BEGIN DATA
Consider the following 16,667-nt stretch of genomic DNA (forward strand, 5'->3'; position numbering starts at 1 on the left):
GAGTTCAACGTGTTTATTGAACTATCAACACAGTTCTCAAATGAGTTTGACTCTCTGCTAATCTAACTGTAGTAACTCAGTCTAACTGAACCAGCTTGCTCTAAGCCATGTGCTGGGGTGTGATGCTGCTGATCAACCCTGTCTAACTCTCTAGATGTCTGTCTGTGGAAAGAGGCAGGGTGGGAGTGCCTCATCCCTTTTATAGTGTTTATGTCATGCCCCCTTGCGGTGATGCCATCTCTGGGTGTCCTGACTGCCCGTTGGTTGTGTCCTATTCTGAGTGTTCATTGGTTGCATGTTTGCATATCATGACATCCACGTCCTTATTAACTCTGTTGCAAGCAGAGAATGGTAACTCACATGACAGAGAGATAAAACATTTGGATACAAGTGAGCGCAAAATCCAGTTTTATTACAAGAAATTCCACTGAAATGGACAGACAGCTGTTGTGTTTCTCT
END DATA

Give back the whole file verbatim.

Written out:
Consider the following 16,667-nt stretch of genomic DNA (forward strand, 5'->3'; position numbering starts at 1 on the left):
GAGTTCAACGTGTTTATTGAACTATCAACACAGTTCTCAAATGAGTTTGACTCTCTGCTAATCTAACTGTAGTAACTCAGTCTAACTGAACCAGCTTGCTCTAAGCCATGTGCTGGGGTGTGATGCTGCTGATCAACCCTGTCTAACTCTCTAGATGTCTGTCTGTGGAAAGAGGCAGGGTGGGAGTGCCTCATCCCTTTTATAGTGTTTATGTCATGCCCCCTTGCGGTGATGCCATCTCTGGGTGTCCTGACTGCCCGTTGGTTGTGTCCTATTCTGAGTGTTCATTGGTTGCATGTTTGCATATCATGACATCCACGTCCTTATTAACTCTGTTGCAAGCAGAGAATGGTAACTCACATGACAGAGAGATAAAACATTTGGATACAAGTGAGCGCAAAATCCAGTTTTATTACAAGAAATTCCACTGAAATGGACAGACAGCTGTTGTGTTTCTCT